Who Can Claim Property Based on Adverse Possession in North Carolina?

North Carolina law allows people who trespass and encroach on another's land for a minimum 20-year time period to develop an ownership claim to the property.

By , Attorney (Benjamin N. Cardozo School of Law)

Unlike a car or other piece of personal property, your North Carolina home is an investment, hopefully gaining in value with each passing year. Protecting your investment is crucial. But a legal doctrine known as "adverse possession" can allow either neighbors or trespassers to acquire bits and pieces of your land if you fail to object within a certain period of time.

To make sure that all of your land remains yours, it makes sense to keep an eye on your property lines. Moreover, you yourself might eventually want to assert a claim for adverse possession against another individual's land. Either way, you'll need to learn about North Carolina's adverse possession laws.

Rationale Behind Adverse Possession Laws

Adverse possession is a legal concept that allows a trespasser—sometimes a stranger but more often a neighbor—to gain legal title over someone else's land. The concept is an old one, which has stuck around because it can achieve a fair result when one owner has neglected or forgotten about a piece of land while another has been using or caring for it; in fact, doing so for so long that to make the "trespasser" leave would seem unfair, or create hardship.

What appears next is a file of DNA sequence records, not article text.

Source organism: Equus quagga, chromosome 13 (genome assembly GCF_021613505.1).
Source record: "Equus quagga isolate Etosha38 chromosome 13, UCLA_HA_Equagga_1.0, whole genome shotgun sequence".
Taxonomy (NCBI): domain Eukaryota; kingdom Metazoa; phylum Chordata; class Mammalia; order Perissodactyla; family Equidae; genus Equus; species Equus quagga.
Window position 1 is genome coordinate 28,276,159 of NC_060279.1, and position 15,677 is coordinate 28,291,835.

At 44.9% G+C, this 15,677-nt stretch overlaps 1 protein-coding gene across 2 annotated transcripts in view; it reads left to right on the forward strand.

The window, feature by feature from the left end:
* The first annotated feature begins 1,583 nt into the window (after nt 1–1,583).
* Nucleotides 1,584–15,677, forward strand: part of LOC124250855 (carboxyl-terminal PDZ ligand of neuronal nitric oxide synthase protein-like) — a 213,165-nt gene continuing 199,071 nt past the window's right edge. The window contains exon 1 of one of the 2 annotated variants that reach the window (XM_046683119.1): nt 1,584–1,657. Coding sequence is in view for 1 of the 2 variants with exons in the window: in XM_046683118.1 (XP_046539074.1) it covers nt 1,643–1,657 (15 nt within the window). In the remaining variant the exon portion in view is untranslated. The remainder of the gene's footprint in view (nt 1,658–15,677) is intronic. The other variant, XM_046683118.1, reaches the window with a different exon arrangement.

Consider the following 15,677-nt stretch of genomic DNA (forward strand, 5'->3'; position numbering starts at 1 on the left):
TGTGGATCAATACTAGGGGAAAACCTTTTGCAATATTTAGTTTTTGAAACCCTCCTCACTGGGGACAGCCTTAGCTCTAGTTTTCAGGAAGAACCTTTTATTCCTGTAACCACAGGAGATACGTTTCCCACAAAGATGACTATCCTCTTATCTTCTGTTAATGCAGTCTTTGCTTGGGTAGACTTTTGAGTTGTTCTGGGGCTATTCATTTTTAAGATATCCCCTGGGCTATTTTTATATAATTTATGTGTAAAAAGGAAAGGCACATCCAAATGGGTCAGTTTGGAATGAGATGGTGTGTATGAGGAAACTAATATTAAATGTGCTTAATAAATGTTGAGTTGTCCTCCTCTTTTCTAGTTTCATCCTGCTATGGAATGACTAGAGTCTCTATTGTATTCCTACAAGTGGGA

Adverse possession in North Carolina is regulated by statute (laws passed by the legislature), but also by the state courts. Of course, there are some hurdles to clear before someone can claim a piece of North Carolina land using this theory.

One major hurdle is that the burden of proof to establish a claim of adverse possession is on the trespasser. In other words, if you hold legal title to a piece of land, you are its presumed owner until and unless the adverse possessor can come up with enough compelling evidence and arguments to convince a judge to grant them ownership over all or a portion of it.

Adverse possession should not be confused with having an easement to use another person's property—for example, when a neighbor has an easement to use your driveway to access their property. Easements involve shared rights with others in pieces of property, whereas adverse possession results in a shift in title, and the corresponding right to exclude others from the property.

North Carolina's Legal Requirements for Adverse Possession

The North Carolina legislature and the courts have, together, established that adverse possession in North Carolina is based on the nature of a trespasser's possession and the length of time they possess the land. A trespasser's possession must be

  1. hostile (against the right of the true owner and without permission; though courts in North Carolina tend to presume permission was given)
  2. actual (exercising control over the property)
  3. exclusive (in the possession of the trespasser alone)
  4. open and visible (using the property as the real owner would, without hiding the occupancy, including with marked boundary lines), and